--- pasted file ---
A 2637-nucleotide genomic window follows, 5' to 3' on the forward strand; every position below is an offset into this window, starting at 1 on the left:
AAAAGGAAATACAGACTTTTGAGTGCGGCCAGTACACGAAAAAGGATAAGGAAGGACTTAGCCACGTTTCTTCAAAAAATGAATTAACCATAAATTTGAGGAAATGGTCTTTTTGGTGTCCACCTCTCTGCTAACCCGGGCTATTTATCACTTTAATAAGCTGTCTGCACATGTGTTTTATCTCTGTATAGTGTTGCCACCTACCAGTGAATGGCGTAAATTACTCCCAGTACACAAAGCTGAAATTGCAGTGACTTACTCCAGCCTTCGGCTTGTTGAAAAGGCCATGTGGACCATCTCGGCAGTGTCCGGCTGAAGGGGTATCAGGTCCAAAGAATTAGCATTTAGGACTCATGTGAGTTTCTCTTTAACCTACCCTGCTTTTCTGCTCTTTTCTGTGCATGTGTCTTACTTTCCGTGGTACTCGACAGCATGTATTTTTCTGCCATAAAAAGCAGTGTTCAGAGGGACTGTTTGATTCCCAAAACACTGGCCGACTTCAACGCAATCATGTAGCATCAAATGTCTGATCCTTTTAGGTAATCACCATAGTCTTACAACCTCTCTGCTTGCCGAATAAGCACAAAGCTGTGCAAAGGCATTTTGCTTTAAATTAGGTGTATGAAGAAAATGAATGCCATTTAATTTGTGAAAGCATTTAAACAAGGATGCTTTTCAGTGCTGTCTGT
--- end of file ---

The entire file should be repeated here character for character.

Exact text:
A 2637-nucleotide genomic window follows, 5' to 3' on the forward strand; every position below is an offset into this window, starting at 1 on the left:
AAAAGGAAATACAGACTTTTGAGTGCGGCCAGTACACGAAAAAGGATAAGGAAGGACTTAGCCACGTTTCTTCAAAAAATGAATTAACCATAAATTTGAGGAAATGGTCTTTTTGGTGTCCACCTCTCTGCTAACCCGGGCTATTTATCACTTTAATAAGCTGTCTGCACATGTGTTTTATCTCTGTATAGTGTTGCCACCTACCAGTGAATGGCGTAAATTACTCCCAGTACACAAAGCTGAAATTGCAGTGACTTACTCCAGCCTTCGGCTTGTTGAAAAGGCCATGTGGACCATCTCGGCAGTGTCCGGCTGAAGGGGTATCAGGTCCAAAGAATTAGCATTTAGGACTCATGTGAGTTTCTCTTTAACCTACCCTGCTTTTCTGCTCTTTTCTGTGCATGTGTCTTACTTTCCGTGGTACTCGACAGCATGTATTTTTCTGCCATAAAAAGCAGTGTTCAGAGGGACTGTTTGATTCCCAAAACACTGGCCGACTTCAACGCAATCATGTAGCATCAAATGTCTGATCCTTTTAGGTAATCACCATAGTCTTACAACCTCTCTGCTTGCCGAATAAGCACAAAGCTGTGCAAAGGCATTTTGCTTTAAATTAGGTGTATGAAGAAAATGAATGCCATTTAATTTGTGAAAGCATTTAAACAAGGATGCTTTTCAGTGCTGTCTGT